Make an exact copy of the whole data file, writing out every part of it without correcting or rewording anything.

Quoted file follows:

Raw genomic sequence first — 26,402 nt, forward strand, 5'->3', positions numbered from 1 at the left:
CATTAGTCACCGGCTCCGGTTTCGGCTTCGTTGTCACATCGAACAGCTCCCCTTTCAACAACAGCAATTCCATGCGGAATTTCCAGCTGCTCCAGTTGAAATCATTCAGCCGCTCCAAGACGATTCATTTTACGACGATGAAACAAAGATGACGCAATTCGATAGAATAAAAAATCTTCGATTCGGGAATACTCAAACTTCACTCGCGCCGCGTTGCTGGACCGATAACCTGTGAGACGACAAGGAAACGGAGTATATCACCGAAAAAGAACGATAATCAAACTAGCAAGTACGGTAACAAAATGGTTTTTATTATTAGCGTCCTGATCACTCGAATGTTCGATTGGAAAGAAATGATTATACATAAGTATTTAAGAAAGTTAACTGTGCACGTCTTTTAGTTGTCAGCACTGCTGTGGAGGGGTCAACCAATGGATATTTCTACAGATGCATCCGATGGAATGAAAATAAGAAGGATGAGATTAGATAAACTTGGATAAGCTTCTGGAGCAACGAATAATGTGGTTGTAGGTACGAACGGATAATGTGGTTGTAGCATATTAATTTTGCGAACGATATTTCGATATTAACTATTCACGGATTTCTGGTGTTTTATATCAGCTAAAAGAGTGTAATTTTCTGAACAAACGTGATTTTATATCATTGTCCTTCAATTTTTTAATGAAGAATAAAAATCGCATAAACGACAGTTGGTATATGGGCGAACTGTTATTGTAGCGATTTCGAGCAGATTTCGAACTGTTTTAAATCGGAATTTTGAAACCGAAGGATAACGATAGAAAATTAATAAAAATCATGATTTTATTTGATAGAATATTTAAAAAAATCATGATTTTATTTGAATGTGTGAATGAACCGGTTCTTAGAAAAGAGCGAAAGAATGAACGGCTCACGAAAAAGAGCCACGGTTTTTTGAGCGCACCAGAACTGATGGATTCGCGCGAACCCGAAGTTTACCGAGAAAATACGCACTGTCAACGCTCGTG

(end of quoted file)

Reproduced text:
Raw genomic sequence first — 26,402 nt, forward strand, 5'->3', positions numbered from 1 at the left:
CATTAGTCACCGGCTCCGGTTTCGGCTTCGTTGTCACATCGAACAGCTCCCCTTTCAACAACAGCAATTCCATGCGGAATTTCCAGCTGCTCCAGTTGAAATCATTCAGCCGCTCCAAGACGATTCATTTTACGACGATGAAACAAAGATGACGCAATTCGATAGAATAAAAAATCTTCGATTCGGGAATACTCAAACTTCACTCGCGCCGCGTTGCTGGACCGATAACCTGTGAGACGACAAGGAAACGGAGTATATCACCGAAAAAGAACGATAATCAAACTAGCAAGTACGGTAACAAAATGGTTTTTATTATTAGCGTCCTGATCACTCGAATGTTCGATTGGAAAGAAATGATTATACATAAGTATTTAAGAAAGTTAACTGTGCACGTCTTTTAGTTGTCAGCACTGCTGTGGAGGGGTCAACCAATGGATATTTCTACAGATGCATCCGATGGAATGAAAATAAGAAGGATGAGATTAGATAAACTTGGATAAGCTTCTGGAGCAACGAATAATGTGGTTGTAGGTACGAACGGATAATGTGGTTGTAGCATATTAATTTTGCGAACGATATTTCGATATTAACTATTCACGGATTTCTGGTGTTTTATATCAGCTAAAAGAGTGTAATTTTCTGAACAAACGTGATTTTATATCATTGTCCTTCAATTTTTTAATGAAGAATAAAAATCGCATAAACGACAGTTGGTATATGGGCGAACTGTTATTGTAGCGATTTCGAGCAGATTTCGAACTGTTTTAAATCGGAATTTTGAAACCGAAGGATAACGATAGAAAATTAATAAAAATCATGATTTTATTTGATAGAATATTTAAAAAAATCATGATTTTATTTGAATGTGTGAATGAACCGGTTCTTAGAAAAGAGCGAAAGAATGAACGGCTCACGAAAAAGAGCCACGGTTTTTTGAGCGCACCAGAACTGATGGATTCGCGCGAACCCGAAGTTTACCGAGAAAATACGCACTGTCAACGCTCGTG